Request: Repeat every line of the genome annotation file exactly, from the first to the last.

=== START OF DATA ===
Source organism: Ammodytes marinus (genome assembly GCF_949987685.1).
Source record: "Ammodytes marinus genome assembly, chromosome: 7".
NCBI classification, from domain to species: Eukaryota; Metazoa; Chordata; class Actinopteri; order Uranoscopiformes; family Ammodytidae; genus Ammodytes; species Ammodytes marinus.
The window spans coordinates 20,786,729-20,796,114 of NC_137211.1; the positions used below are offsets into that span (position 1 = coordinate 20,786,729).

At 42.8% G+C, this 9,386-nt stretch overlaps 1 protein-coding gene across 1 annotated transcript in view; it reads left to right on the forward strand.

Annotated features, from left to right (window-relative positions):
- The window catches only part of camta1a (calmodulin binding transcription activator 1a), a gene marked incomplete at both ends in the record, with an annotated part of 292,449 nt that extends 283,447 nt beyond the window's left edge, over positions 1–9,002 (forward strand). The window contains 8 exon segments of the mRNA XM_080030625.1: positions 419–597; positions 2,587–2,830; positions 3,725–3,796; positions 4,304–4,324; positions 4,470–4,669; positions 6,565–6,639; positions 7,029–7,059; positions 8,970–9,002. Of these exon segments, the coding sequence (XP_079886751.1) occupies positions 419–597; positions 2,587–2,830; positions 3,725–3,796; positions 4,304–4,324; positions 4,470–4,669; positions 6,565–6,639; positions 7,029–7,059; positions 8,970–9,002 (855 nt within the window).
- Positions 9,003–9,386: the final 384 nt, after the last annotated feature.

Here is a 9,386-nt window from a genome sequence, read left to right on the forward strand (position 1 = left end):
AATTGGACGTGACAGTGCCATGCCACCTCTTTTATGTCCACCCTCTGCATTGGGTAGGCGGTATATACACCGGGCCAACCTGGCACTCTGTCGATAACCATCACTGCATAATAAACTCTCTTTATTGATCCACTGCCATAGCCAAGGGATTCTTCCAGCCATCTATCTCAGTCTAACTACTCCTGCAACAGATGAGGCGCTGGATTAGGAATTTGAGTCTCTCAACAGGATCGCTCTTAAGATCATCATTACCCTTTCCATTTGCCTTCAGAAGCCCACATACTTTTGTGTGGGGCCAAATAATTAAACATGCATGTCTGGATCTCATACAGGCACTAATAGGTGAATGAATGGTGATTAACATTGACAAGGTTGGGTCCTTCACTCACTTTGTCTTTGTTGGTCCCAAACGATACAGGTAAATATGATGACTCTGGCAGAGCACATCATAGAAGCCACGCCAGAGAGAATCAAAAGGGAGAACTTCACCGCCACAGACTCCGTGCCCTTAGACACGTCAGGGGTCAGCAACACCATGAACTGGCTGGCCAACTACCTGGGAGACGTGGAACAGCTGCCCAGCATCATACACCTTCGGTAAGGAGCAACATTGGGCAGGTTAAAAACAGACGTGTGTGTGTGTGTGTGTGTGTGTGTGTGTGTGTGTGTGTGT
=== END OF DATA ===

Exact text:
Source organism: Ammodytes marinus (genome assembly GCF_949987685.1).
Source record: "Ammodytes marinus genome assembly, chromosome: 7".
NCBI classification, from domain to species: Eukaryota; Metazoa; Chordata; class Actinopteri; order Uranoscopiformes; family Ammodytidae; genus Ammodytes; species Ammodytes marinus.
The window spans coordinates 20,786,729-20,796,114 of NC_137211.1; the positions used below are offsets into that span (position 1 = coordinate 20,786,729).

At 42.8% G+C, this 9,386-nt stretch overlaps 1 protein-coding gene across 1 annotated transcript in view; it reads left to right on the forward strand.

Annotated features, from left to right (window-relative positions):
- The window catches only part of camta1a (calmodulin binding transcription activator 1a), a gene marked incomplete at both ends in the record, with an annotated part of 292,449 nt that extends 283,447 nt beyond the window's left edge, over positions 1–9,002 (forward strand). The window contains 8 exon segments of the mRNA XM_080030625.1: positions 419–597; positions 2,587–2,830; positions 3,725–3,796; positions 4,304–4,324; positions 4,470–4,669; positions 6,565–6,639; positions 7,029–7,059; positions 8,970–9,002. Of these exon segments, the coding sequence (XP_079886751.1) occupies positions 419–597; positions 2,587–2,830; positions 3,725–3,796; positions 4,304–4,324; positions 4,470–4,669; positions 6,565–6,639; positions 7,029–7,059; positions 8,970–9,002 (855 nt within the window).
- Positions 9,003–9,386: the final 384 nt, after the last annotated feature.

Here is a 9,386-nt window from a genome sequence, read left to right on the forward strand (position 1 = left end):
AATTGGACGTGACAGTGCCATGCCACCTCTTTTATGTCCACCCTCTGCATTGGGTAGGCGGTATATACACCGGGCCAACCTGGCACTCTGTCGATAACCATCACTGCATAATAAACTCTCTTTATTGATCCACTGCCATAGCCAAGGGATTCTTCCAGCCATCTATCTCAGTCTAACTACTCCTGCAACAGATGAGGCGCTGGATTAGGAATTTGAGTCTCTCAACAGGATCGCTCTTAAGATCATCATTACCCTTTCCATTTGCCTTCAGAAGCCCACATACTTTTGTGTGGGGCCAAATAATTAAACATGCATGTCTGGATCTCATACAGGCACTAATAGGTGAATGAATGGTGATTAACATTGACAAGGTTGGGTCCTTCACTCACTTTGTCTTTGTTGGTCCCAAACGATACAGGTAAATATGATGACTCTGGCAGAGCACATCATAGAAGCCACGCCAGAGAGAATCAAAAGGGAGAACTTCACCGCCACAGACTCCGTGCCCTTAGACACGTCAGGGGTCAGCAACACCATGAACTGGCTGGCCAACTACCTGGGAGACGTGGAACAGCTGCCCAGCATCATACACCTTCGGTAAGGAGCAACATTGGGCAGGTTAAAAACAGACGTGTGTGTGTGTGTGTGTGTGTGTGTGTGTGTGTGTGTGTGT